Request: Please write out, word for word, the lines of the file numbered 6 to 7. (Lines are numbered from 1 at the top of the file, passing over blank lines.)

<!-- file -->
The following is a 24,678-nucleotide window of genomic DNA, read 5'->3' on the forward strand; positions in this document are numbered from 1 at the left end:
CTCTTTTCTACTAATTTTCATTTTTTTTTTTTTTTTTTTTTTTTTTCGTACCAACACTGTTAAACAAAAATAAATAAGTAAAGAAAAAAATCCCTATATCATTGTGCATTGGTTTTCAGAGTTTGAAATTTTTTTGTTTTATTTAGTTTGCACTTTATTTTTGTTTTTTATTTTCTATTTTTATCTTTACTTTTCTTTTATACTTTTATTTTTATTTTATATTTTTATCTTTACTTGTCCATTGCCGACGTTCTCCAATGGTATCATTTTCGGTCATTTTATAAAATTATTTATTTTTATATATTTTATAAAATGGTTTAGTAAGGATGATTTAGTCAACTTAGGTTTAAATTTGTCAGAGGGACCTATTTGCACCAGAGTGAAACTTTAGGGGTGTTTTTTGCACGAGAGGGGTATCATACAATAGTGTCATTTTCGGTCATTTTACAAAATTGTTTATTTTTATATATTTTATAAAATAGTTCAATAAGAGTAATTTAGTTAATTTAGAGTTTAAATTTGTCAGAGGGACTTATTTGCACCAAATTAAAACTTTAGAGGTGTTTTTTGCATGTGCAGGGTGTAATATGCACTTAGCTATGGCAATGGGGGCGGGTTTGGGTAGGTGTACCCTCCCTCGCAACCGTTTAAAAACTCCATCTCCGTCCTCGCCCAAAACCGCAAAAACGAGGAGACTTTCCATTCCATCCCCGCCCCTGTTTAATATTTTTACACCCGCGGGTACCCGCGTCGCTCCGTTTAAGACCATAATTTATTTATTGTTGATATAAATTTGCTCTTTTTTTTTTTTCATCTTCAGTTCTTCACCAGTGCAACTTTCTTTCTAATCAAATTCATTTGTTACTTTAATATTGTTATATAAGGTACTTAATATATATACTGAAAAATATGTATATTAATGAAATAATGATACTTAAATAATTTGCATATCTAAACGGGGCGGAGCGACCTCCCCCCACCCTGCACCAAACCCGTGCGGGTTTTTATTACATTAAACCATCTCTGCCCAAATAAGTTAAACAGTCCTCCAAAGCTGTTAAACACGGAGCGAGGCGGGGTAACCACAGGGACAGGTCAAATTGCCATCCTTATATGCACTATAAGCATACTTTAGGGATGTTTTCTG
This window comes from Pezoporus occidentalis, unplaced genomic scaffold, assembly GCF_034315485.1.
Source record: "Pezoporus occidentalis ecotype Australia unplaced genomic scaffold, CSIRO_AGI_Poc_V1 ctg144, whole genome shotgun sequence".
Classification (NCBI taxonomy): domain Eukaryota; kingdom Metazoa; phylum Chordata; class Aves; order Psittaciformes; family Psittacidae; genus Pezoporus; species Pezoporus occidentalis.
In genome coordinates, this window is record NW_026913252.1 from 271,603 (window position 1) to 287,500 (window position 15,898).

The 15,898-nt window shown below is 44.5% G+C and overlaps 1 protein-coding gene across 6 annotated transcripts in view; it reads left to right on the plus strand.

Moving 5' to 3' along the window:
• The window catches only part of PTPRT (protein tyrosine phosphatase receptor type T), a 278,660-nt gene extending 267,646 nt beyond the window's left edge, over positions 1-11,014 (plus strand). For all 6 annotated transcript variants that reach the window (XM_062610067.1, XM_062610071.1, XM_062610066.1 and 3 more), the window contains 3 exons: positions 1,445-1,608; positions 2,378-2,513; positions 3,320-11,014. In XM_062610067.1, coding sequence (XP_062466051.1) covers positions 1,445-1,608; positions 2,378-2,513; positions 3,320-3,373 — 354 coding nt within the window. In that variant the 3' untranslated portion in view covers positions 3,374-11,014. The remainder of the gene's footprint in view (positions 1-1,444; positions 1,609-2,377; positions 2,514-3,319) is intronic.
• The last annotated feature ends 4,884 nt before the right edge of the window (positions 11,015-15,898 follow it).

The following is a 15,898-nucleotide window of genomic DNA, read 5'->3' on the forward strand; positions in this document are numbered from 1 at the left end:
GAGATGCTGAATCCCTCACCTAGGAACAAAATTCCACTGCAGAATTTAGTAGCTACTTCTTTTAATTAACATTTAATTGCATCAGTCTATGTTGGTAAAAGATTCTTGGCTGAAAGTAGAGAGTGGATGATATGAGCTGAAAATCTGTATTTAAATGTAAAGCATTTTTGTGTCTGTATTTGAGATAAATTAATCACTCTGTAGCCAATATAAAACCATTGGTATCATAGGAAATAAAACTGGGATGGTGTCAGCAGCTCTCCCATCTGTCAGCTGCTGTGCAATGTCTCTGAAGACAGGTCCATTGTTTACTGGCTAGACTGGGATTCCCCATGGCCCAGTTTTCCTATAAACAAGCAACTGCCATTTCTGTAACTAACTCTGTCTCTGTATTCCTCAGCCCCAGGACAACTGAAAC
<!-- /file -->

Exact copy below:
In genome coordinates, this window is record NW_026913252.1 from 271,603 (window position 1) to 287,500 (window position 15,898).

The 15,898-nt window shown below is 44.5% G+C and overlaps 1 protein-coding gene across 6 annotated transcripts in view; it reads left to right on the plus strand.